1. Yum! I can’t wait to try them 🙂 Having NOT grown up in the South, last summer was the very first time I had even heard of fried pies. They were an instant favorite, but I didn’t know anyone who made them–probably a good thing. Since it’s been a whole year, though, I might just have to try them out…tonight. :p

  2. Yum! I can’t wait to try them 🙂 Having NOT grown up in the South, last summer was the very first time I had even heard of fried pies. They were an instant favorite, but I didn’t know anyone who made them–probably a good thing. Since it’s been a whole year, though, I might just have to try them out…tonight. They’ll go well with the fried chicken…and then we’ll spend the rest of the week trying to unclog our arteries :p

  3. Myra,
    We all loved your fried pie sample! I tried to hide it, but of course, Dad found it and loudly asked when we got a fried pie. So I tried to sneak it out when he wasn’t looking, but since he was sitting in his chair, not sleeping, and stealing glances at me every now and then, I thought I’d better leave some to share. My bite was delicious!
    My friend, it must be noted, is a true Southern cook, so I had the BEST teacher! And if you want a more flaky, layered dough (rather than cake-like) only knead it 4-5 times (not minutes)! And, you can store the dough in the fridge and make them fresh each time you want them! Great job!

  4. This looks so easy I think I could even make them. As a child we had blackberries and dumplings (oh so delisious with fresh milk.) and I think I would like to try a fried blackberry pie. Thanks for sharing. Loved the tip about kneading only 4-5 times as I wouldn’t make it kneading for 6 minutes.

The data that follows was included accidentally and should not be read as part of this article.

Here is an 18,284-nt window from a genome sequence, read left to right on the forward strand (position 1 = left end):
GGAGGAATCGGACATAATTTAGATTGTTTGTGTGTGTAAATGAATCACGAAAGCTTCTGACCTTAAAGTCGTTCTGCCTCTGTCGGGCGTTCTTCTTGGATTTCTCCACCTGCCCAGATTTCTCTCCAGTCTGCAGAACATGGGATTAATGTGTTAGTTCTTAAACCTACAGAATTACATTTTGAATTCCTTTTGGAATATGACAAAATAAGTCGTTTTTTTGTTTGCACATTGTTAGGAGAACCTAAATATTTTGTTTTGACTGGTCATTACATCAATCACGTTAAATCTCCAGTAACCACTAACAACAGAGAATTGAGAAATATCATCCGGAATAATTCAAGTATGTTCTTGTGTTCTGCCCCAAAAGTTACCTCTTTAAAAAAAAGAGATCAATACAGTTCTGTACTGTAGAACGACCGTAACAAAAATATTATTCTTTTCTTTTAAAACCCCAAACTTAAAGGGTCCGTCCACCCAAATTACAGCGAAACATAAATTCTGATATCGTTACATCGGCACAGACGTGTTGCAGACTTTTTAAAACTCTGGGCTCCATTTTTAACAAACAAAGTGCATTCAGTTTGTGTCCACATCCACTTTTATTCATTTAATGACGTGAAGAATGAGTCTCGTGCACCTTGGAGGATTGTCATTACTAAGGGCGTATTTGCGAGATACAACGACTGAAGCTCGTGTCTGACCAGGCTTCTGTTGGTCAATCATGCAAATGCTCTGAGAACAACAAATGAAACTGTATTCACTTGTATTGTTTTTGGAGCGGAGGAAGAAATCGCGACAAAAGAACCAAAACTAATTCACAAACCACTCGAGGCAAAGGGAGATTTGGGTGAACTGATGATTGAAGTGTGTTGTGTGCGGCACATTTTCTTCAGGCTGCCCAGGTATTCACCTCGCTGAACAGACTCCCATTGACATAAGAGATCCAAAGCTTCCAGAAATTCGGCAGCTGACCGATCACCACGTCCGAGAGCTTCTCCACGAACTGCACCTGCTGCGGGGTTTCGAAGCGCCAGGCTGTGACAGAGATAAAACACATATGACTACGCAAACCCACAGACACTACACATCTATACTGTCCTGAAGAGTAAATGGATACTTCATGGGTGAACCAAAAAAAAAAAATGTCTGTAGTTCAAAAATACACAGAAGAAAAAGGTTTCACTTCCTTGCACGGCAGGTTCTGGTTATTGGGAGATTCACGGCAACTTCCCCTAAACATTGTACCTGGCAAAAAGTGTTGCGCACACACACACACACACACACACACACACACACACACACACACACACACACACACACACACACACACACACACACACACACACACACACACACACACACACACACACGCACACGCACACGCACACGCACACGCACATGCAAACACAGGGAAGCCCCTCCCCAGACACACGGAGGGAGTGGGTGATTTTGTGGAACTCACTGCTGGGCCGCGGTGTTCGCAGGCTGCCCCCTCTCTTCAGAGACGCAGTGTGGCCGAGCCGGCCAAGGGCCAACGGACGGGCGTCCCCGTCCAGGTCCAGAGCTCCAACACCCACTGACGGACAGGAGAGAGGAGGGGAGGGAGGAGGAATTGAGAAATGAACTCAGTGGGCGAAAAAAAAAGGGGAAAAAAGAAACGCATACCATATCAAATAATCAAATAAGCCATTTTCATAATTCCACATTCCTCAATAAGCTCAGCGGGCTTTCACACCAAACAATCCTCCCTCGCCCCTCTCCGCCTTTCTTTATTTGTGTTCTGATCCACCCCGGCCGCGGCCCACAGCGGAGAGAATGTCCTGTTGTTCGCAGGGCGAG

5. Hi, friend! I’m admiring all your creative projects here so can you please share them with us at the Creative Bloggers’ Party & Hop? Hope to see you there 🙂

  6. I have to try your fried pies, my granny use to make them all the time, she used all favors, the best was raisin which I love a raisin pie also, it is sad you don’t see anyone with a raisin pie recipe anymore which back in the 1950 and 1960 you so them made alot. If someone has a good raisin pie recipe please send to me.

  7. I need a good recipe for drop dumplings, I make roll out but my husband likes drop dumplings and I can’t seem to get them right, either they fall apart or they are tough. Help please

  8. In making this recipe, I ventured into uncharted territory! I’ve made lots of biscuits and pie crusts and was intrigued with making a crust that has 4 Tbsps of baking powder (way more than anything I’ve ever used!) and one that required kneading. I think I just might always use coconut oil in pie crusts!! Great substitution! The pies turned out for the most part–except for a couple that seemed like the crust was a little gooey on the inside. Perhaps the oil was too hot or not hot enough? (They seemed to brown pretty quickly so I was thinking maybe the oil was too hot and the inside didn’t have enough time to cook.) I used a small cast iron skillet and sunflower oil, frying 2 pies at a time. We are bringing these on a camping trip:-) Any suggestions?

    1. Hi Diane! It sounds like the oil might have been a bit too hot. Did you notice the pies floating a bit in the oil as they got done? That’s usually a sign that they are cooked completely. I hope that helps!! 🙂

  9. My husband is from the south and has been craving apple pies like his grandmother used to make. Thanks for this recipe. It’s just what I was looking for. And I love that you use coconut oil instead of Crisco. We have banned the use of any hydrogenated oils in our kitchen.
    Sonia´s last blog post ..How To Remove Old Silicone Caulk

  10. My Mother-in-law used to bake these pies instead of frying them. She called them, “half moon pies”. Delicious!